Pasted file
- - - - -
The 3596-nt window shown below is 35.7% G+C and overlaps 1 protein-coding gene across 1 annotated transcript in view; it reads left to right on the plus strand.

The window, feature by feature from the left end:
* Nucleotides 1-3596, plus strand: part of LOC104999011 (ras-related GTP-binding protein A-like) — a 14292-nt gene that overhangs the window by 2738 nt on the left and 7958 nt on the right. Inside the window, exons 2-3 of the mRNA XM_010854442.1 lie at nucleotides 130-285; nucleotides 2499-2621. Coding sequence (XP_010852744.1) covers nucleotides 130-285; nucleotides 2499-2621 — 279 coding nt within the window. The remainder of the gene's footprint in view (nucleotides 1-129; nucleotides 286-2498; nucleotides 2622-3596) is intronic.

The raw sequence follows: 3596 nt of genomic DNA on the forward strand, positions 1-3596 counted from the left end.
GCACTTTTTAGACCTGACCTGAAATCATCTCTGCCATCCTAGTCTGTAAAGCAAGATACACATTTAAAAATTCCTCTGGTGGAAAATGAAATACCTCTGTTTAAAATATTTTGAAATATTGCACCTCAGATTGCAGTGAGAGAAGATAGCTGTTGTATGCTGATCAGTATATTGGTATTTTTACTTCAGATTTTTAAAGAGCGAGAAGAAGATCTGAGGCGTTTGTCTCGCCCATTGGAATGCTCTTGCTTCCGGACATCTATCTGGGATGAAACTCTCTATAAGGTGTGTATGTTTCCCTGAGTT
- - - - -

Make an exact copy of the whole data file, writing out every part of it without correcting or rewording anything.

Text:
The 3596-nt window shown below is 35.7% G+C and overlaps 1 protein-coding gene across 1 annotated transcript in view; it reads left to right on the plus strand.

The window, feature by feature from the left end:
* Nucleotides 1-3596, plus strand: part of LOC104999011 (ras-related GTP-binding protein A-like) — a 14292-nt gene that overhangs the window by 2738 nt on the left and 7958 nt on the right. Inside the window, exons 2-3 of the mRNA XM_010854442.1 lie at nucleotides 130-285; nucleotides 2499-2621. Coding sequence (XP_010852744.1) covers nucleotides 130-285; nucleotides 2499-2621 — 279 coding nt within the window. The remainder of the gene's footprint in view (nucleotides 1-129; nucleotides 286-2498; nucleotides 2622-3596) is intronic.

The raw sequence follows: 3596 nt of genomic DNA on the forward strand, positions 1-3596 counted from the left end.
GCACTTTTTAGACCTGACCTGAAATCATCTCTGCCATCCTAGTCTGTAAAGCAAGATACACATTTAAAAATTCCTCTGGTGGAAAATGAAATACCTCTGTTTAAAATATTTTGAAATATTGCACCTCAGATTGCAGTGAGAGAAGATAGCTGTTGTATGCTGATCAGTATATTGGTATTTTTACTTCAGATTTTTAAAGAGCGAGAAGAAGATCTGAGGCGTTTGTCTCGCCCATTGGAATGCTCTTGCTTCCGGACATCTATCTGGGATGAAACTCTCTATAAGGTGTGTATGTTTCCCTGAGTT